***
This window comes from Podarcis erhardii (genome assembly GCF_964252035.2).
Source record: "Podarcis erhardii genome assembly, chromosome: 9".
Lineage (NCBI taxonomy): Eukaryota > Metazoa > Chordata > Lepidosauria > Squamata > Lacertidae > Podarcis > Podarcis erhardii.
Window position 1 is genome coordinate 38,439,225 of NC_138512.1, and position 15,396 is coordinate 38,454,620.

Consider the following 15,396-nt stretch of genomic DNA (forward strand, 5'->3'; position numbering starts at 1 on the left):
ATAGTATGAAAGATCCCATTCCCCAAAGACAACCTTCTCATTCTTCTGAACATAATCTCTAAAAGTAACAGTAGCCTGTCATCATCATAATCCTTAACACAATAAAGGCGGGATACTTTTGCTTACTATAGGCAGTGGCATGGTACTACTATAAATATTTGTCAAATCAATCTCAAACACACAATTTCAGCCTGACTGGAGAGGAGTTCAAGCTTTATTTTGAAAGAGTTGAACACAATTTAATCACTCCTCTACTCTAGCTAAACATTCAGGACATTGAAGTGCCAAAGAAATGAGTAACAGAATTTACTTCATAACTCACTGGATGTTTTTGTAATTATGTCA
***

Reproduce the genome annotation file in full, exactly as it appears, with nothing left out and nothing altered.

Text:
This window comes from Podarcis erhardii (genome assembly GCF_964252035.2).
Source record: "Podarcis erhardii genome assembly, chromosome: 9".
Lineage (NCBI taxonomy): Eukaryota > Metazoa > Chordata > Lepidosauria > Squamata > Lacertidae > Podarcis > Podarcis erhardii.
Window position 1 is genome coordinate 38,439,225 of NC_138512.1, and position 15,396 is coordinate 38,454,620.

Consider the following 15,396-nt stretch of genomic DNA (forward strand, 5'->3'; position numbering starts at 1 on the left):
ATAGTATGAAAGATCCCATTCCCCAAAGACAACCTTCTCATTCTTCTGAACATAATCTCTAAAAGTAACAGTAGCCTGTCATCATCATAATCCTTAACACAATAAAGGCGGGATACTTTTGCTTACTATAGGCAGTGGCATGGTACTACTATAAATATTTGTCAAATCAATCTCAAACACACAATTTCAGCCTGACTGGAGAGGAGTTCAAGCTTTATTTTGAAAGAGTTGAACACAATTTAATCACTCCTCTACTCTAGCTAAACATTCAGGACATTGAAGTGCCAAAGAAATGAGTAACAGAATTTACTTCATAACTCACTGGATGTTTTTGTAATTATGTCA